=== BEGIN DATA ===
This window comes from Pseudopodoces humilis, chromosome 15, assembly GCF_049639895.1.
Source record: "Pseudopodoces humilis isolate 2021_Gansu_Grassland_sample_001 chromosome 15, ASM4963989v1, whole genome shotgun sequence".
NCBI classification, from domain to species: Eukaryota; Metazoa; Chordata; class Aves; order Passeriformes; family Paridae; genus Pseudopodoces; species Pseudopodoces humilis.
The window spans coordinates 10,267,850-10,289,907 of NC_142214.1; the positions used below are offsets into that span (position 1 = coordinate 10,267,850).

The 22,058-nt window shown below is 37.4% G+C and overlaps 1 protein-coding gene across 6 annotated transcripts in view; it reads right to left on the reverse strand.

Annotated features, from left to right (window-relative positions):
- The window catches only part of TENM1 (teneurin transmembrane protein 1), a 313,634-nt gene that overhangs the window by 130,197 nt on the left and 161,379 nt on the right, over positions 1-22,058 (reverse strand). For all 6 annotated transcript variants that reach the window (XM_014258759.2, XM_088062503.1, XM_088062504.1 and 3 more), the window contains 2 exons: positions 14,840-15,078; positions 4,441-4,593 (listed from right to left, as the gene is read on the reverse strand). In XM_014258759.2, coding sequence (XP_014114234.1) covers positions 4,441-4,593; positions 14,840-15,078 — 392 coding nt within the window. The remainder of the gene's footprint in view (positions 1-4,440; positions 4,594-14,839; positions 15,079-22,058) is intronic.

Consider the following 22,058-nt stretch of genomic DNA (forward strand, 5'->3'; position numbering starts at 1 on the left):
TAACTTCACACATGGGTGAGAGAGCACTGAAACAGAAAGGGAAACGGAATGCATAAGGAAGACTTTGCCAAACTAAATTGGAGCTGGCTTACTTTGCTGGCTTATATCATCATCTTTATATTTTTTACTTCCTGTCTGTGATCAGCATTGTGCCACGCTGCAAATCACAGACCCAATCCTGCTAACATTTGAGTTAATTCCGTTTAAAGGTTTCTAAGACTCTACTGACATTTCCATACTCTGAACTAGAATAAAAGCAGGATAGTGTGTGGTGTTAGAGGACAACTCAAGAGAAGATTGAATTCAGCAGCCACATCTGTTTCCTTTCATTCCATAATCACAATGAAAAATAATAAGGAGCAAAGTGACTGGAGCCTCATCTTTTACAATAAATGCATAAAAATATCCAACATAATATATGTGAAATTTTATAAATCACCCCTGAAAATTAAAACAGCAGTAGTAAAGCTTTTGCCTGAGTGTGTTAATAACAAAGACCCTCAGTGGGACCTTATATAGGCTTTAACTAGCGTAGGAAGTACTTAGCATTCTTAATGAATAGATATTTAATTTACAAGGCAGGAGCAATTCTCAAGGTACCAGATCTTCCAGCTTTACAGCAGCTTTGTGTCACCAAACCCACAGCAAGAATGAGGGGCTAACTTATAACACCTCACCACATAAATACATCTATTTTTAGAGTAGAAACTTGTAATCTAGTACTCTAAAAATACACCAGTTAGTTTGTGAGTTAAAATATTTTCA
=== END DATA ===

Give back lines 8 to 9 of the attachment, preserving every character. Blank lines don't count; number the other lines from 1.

Consider the following 22,058-nt stretch of genomic DNA (forward strand, 5'->3'; position numbering starts at 1 on the left):
TAACTTCACACATGGGTGAGAGAGCACTGAAACAGAAAGGGAAACGGAATGCATAAGGAAGACTTTGCCAAACTAAATTGGAGCTGGCTTACTTTGCTGGCTTATATCATCATCTTTATATTTTTTACTTCCTGTCTGTGATCAGCATTGTGCCACGCTGCAAATCACAGACCCAATCCTGCTAACATTTGAGTTAATTCCGTTTAAAGGTTTCTAAGACTCTACTGACATTTCCATACTCTGAACTAGAATAAAAGCAGGATAGTGTGTGGTGTTAGAGGACAACTCAAGAGAAGATTGAATTCAGCAGCCACATCTGTTTCCTTTCATTCCATAATCACAATGAAAAATAATAAGGAGCAAAGTGACTGGAGCCTCATCTTTTACAATAAATGCATAAAAATATCCAACATAATATATGTGAAATTTTATAAATCACCCCTGAAAATTAAAACAGCAGTAGTAAAGCTTTTGCCTGAGTGTGTTAATAACAAAGACCCTCAGTGGGACCTTATATAGGCTTTAACTAGCGTAGGAAGTACTTAGCATTCTTAATGAATAGATATTTAATTTACAAGGCAGGAGCAATTCTCAAGGTACCAGATCTTCCAGCTTTACAGCAGCTTTGTGTCACCAAACCCACAGCAAGAATGAGGGGCTAACTTATAACACCTCACCACATAAATACATCTATTTTTAGAGTAGAAACTTGTAATCTAGTACTCTAAAAATACACCAGTTAGTTTGTGAGTTAAAATATTTTCA